Ireland saw its first “fire sale” auction in April 2011 and over the months since then they have become an regular feature, with at least six auctions held by Allsop/Space in Dublin in that period. Last Autumn, I analysed the results of the first three auctions and concluded that, comparing the September auction to the April one, the price level had fallen.
To do this, I constructed a peak price for each property. I did this by using the “hedonic” model that underpins the Daft.ie Report, which effectively breaks every property’s value down into certain components, such as number of bedrooms, type of property, location and what quarter the property was listed.
Falling prices – so what?
In one sense, you may say: property prices were falling in Ireland last year, so what? Didn’t we all know that? The reason it concerned me at the time was that swings in property prices are typically driven by credit conditions and – at a macro level – the number of buyers relative to the number of properties being sold. In an auction setting, the number of properties being sold is fixed (there are about 60 residential properties sold in each fire-sale auction) and in a country of 4.5 million people, it should not be a struggle to find at least sixty buyers. More importantly, though, the buyers are mostly cash buyers, so their price level should not really change from auction to auction: if it was two thirds below the peak in April 2011, everything else being equal it should be roughly the same six months later.
The conclusion last September, however, was that the cash price level in the market was quite a bit lower in July/September (about 71% below peak) than it was in April (about 66% below peak). It’s important to remember that each additional percentage fall from the peak is proportionately greater at the time. So if a property valued at €500,000 at the peak falls 65%, it is worth €175,000. If it were to ultimately fall by 75% from the peak (to €125,000), that fall from €175,000 to €125,000 is not “just another 10%”, it’s a fall of almost 30%. For this reason, the fall from April to July/September was noteworthy.
So, halfway between the May and July auctions, what does the May 2012 auction tell us?
The latest fire-sale stats
As before, I’ve analysed each of the sixty-two residential lots sold in the May Allsop/Space fire-sale auction. For each one, I’ve jotted down the type, number of bedrooms and bathrooms and plugged its location into the model of the Irish property market to construct our best estimate of what it would have sold at, at the peak. Where rental information is given, I’ve noted this too as the ratio of annual rent to the price is – as established readers are probably sick of hearing – the single most important indicator in the property market.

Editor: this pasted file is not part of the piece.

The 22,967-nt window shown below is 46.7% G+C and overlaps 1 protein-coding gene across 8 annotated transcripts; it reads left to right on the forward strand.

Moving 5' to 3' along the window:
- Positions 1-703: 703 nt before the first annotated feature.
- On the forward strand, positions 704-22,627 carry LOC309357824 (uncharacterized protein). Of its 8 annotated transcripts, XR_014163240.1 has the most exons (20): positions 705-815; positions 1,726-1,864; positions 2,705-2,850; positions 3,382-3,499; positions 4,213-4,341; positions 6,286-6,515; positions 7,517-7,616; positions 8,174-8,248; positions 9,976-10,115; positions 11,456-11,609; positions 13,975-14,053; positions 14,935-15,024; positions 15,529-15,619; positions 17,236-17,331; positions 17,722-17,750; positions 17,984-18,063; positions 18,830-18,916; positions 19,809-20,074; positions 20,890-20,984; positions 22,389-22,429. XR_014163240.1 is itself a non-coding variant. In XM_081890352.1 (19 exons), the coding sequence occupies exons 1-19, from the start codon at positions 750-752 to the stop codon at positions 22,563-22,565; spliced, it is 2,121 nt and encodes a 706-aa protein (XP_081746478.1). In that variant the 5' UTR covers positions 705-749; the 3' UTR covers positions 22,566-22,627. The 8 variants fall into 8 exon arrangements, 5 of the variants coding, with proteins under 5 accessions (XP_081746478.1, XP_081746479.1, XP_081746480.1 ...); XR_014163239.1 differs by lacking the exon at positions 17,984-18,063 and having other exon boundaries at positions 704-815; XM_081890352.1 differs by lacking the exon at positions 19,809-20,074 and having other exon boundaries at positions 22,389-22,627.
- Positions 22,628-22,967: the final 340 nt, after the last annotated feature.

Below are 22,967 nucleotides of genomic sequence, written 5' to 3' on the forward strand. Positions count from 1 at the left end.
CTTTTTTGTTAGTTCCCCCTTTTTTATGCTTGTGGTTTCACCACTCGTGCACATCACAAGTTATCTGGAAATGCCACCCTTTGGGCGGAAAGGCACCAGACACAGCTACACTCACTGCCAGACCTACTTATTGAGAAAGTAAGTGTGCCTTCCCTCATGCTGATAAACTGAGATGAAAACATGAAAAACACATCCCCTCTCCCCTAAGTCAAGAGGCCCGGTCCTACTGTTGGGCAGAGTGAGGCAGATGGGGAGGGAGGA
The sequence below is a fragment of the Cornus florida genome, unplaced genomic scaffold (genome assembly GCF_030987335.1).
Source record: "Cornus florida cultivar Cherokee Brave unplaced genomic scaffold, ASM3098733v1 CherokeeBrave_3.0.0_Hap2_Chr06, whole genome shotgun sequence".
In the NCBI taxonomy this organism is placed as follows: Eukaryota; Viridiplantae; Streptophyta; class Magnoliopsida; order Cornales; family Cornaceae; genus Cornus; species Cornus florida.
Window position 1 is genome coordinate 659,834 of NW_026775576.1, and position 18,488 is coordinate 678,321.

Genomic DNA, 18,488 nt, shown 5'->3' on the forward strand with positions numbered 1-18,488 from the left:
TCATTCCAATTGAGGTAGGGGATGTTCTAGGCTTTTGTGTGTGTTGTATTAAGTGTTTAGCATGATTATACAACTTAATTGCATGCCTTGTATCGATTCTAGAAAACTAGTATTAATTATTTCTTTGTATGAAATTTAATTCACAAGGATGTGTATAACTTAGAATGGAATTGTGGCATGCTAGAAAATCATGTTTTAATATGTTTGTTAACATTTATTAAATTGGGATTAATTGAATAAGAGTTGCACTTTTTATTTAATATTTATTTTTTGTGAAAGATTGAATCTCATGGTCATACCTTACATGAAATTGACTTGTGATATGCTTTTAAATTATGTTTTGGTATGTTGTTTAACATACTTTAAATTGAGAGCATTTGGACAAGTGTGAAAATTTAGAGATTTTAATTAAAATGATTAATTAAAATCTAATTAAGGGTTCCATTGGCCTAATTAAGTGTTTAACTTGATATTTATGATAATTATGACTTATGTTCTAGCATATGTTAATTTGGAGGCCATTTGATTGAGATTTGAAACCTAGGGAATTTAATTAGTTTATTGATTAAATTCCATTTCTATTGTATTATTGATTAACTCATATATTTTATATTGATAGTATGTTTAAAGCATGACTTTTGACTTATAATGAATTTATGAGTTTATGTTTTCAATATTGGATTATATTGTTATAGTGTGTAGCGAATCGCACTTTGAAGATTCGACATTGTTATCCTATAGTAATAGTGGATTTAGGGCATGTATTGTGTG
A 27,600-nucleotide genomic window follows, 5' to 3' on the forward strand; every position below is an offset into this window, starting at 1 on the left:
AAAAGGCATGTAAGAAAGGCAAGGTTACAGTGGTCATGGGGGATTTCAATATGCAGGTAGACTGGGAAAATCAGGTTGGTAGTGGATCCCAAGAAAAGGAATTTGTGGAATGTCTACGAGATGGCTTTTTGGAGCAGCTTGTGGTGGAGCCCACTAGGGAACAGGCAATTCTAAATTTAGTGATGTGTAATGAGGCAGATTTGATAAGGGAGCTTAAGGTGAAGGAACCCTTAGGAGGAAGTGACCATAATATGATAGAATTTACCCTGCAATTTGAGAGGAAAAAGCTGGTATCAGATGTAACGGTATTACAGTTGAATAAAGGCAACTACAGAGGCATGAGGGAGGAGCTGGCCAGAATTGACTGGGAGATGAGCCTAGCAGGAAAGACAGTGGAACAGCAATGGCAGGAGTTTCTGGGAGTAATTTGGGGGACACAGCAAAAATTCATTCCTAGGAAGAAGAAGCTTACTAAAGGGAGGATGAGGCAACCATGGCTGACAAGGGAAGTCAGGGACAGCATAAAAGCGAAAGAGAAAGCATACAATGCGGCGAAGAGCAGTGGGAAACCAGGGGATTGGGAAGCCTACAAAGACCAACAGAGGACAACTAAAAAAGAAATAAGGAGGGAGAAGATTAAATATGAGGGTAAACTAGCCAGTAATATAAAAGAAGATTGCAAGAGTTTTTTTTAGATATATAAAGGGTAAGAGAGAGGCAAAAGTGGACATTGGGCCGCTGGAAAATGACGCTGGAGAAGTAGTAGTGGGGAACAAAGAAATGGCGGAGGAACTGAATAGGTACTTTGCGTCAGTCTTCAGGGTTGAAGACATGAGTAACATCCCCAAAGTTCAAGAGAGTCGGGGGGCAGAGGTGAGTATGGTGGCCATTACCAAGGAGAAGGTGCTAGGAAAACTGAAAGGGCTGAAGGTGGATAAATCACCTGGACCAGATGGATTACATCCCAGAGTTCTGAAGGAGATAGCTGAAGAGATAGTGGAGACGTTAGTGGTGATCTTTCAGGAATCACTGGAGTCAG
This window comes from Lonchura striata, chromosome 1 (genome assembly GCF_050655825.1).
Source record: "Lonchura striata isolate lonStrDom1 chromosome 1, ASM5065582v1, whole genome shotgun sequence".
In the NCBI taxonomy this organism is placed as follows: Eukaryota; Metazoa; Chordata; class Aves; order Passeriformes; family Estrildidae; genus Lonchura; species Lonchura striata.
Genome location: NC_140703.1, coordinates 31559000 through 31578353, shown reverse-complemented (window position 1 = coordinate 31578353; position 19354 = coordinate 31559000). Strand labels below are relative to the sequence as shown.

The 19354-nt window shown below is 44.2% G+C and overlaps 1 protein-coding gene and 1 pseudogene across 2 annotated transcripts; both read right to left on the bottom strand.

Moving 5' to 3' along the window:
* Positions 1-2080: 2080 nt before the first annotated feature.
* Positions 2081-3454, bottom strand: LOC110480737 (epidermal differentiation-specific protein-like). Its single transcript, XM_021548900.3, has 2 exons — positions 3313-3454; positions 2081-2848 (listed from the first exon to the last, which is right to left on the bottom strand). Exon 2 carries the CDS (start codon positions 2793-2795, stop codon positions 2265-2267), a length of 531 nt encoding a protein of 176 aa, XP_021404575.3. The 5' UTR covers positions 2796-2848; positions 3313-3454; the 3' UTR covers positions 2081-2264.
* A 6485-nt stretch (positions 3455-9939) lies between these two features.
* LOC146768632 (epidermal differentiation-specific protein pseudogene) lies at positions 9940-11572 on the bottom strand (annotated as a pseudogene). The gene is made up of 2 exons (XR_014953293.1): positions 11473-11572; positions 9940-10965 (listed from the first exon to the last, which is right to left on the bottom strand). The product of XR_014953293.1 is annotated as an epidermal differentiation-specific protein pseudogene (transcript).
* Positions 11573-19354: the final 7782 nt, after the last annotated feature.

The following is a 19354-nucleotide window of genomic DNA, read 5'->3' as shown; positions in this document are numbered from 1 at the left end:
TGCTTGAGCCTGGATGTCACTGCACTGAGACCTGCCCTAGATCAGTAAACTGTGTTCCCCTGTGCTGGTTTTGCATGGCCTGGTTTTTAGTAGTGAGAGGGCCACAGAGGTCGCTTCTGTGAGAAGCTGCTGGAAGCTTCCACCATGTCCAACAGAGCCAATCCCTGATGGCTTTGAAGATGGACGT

Thus for the sample as a whole, there are two important metrics: the average yield (rent to price ratio) and the estimated typical fall from the peak (not an important measure in theory but one which everyone understands). Not only that, the sample can be divided into two groups: Dublin and the rest of the country. (This doesn’t quite do justice to the non-Dublin cities, which in my opinion are closer to Dublin in their supply and demand dynamics than they are to, say, the Upper Shannon region but a sample that size has its limits.)
The key stat from the May 2012 auction is that the estimated typical fall from the peak was 69%. As is shown in the graph below, this marks a sort of inching upward of auction prices from their July 2011 level – at least when measured by the median. The difference between mean and median shows the limitations of the small sample size – a few outliers can skew conclusions.
Prices not falling? What?
What is interesting is how the extent to which Dublin prices are down from the peak has changed since September. Last April, the typical Dublin lot sold for 61% below its estimated peak price. By July, the discount was 66% while by September it was 68%. The May 2012 lots sold for an estimated 65% discount from peak prices. Whisper it, maybe, but Dublin cash prices may be creeping up. (Using the mean, rather than the median, doesn’t change the conclusion.)
Elsewhere in the country, though, the discount from the peak remains significantly larger: 73% in May 2012, compared to 74-75% in the July and September 2011 auctions. The evidence that Dublin is decoupling from the “rest-of-country” property market is beginning to stack up.
What about yields? The earlier auctions suggested something of a paradox: the desired yield was higher in Dublin than elsewhere in the country, despite people reasonably assuming that to get people to buy outside the largest markets you would need to offer them a risk premium in the form of a higher yield. The May 2012 figures, however, confirm what was suggested by the September 2011 figures: there is a significant risk premium emerging for properties outside Dublin. While the typical Dublin yield is between 8% and 8.5%, the yield elsewhere in the country is above 9.5%. The slight fall in yields in both Dublin and elsewhere is consistent with the price level at the fire-sale auctions rising slightly.
One shouldn’t forget that a large chunk of the residential transactions at the fire-sale auctions so far (perhaps 50 out of 400) have been from one development, Castleforbes Square near the O2 in the IFSC. This adds a further asterisk to the results so far (Dublin vs. rest of country comparisons are at least in some way Dublin city centre vs. rest of country comparisons) – but also creates an opportunity to compare like with like over time – something I’ll be doing anon.
In the meantime, though, it will be interesting to see what future fire-sale auctions throw and whether prices level off, rise or fall and how this continues to vary across the country.
PS. The full database of results from the firesale auctions is now up on the Allsop site here.